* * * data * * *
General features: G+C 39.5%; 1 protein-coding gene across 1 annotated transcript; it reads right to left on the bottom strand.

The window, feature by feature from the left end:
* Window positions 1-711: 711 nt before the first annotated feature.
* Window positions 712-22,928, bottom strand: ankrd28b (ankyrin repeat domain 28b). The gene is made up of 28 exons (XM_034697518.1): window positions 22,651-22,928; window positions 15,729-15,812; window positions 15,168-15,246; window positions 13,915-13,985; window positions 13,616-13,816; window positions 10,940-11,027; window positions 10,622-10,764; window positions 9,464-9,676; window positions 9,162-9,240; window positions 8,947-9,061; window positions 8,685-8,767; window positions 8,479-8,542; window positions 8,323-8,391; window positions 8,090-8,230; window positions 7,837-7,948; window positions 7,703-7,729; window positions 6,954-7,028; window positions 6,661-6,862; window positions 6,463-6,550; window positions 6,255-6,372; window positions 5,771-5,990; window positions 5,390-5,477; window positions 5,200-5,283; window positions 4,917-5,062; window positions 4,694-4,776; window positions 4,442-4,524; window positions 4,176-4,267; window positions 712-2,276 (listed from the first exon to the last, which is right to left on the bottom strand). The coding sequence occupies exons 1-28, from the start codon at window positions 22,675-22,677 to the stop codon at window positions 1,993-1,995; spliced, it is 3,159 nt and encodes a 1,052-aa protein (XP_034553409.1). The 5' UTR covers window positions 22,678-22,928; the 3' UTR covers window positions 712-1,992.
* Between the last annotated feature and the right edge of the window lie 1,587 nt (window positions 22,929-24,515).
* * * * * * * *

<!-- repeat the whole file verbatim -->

General features: G+C 39.5%; 1 protein-coding gene across 1 annotated transcript; it reads right to left on the bottom strand.

The window, feature by feature from the left end:
* Window positions 1-711: 711 nt before the first annotated feature.
* Window positions 712-22,928, bottom strand: ankrd28b (ankyrin repeat domain 28b). The gene is made up of 28 exons (XM_034697518.1): window positions 22,651-22,928; window positions 15,729-15,812; window positions 15,168-15,246; window positions 13,915-13,985; window positions 13,616-13,816; window positions 10,940-11,027; window positions 10,622-10,764; window positions 9,464-9,676; window positions 9,162-9,240; window positions 8,947-9,061; window positions 8,685-8,767; window positions 8,479-8,542; window positions 8,323-8,391; window positions 8,090-8,230; window positions 7,837-7,948; window positions 7,703-7,729; window positions 6,954-7,028; window positions 6,661-6,862; window positions 6,463-6,550; window positions 6,255-6,372; window positions 5,771-5,990; window positions 5,390-5,477; window positions 5,200-5,283; window positions 4,917-5,062; window positions 4,694-4,776; window positions 4,442-4,524; window positions 4,176-4,267; window positions 712-2,276 (listed from the first exon to the last, which is right to left on the bottom strand). The coding sequence occupies exons 1-28, from the start codon at window positions 22,675-22,677 to the stop codon at window positions 1,993-1,995; spliced, it is 3,159 nt and encodes a 1,052-aa protein (XP_034553409.1). The 5' UTR covers window positions 22,678-22,928; the 3' UTR covers window positions 712-1,992.
* Between the last annotated feature and the right edge of the window lie 1,587 nt (window positions 22,929-24,515).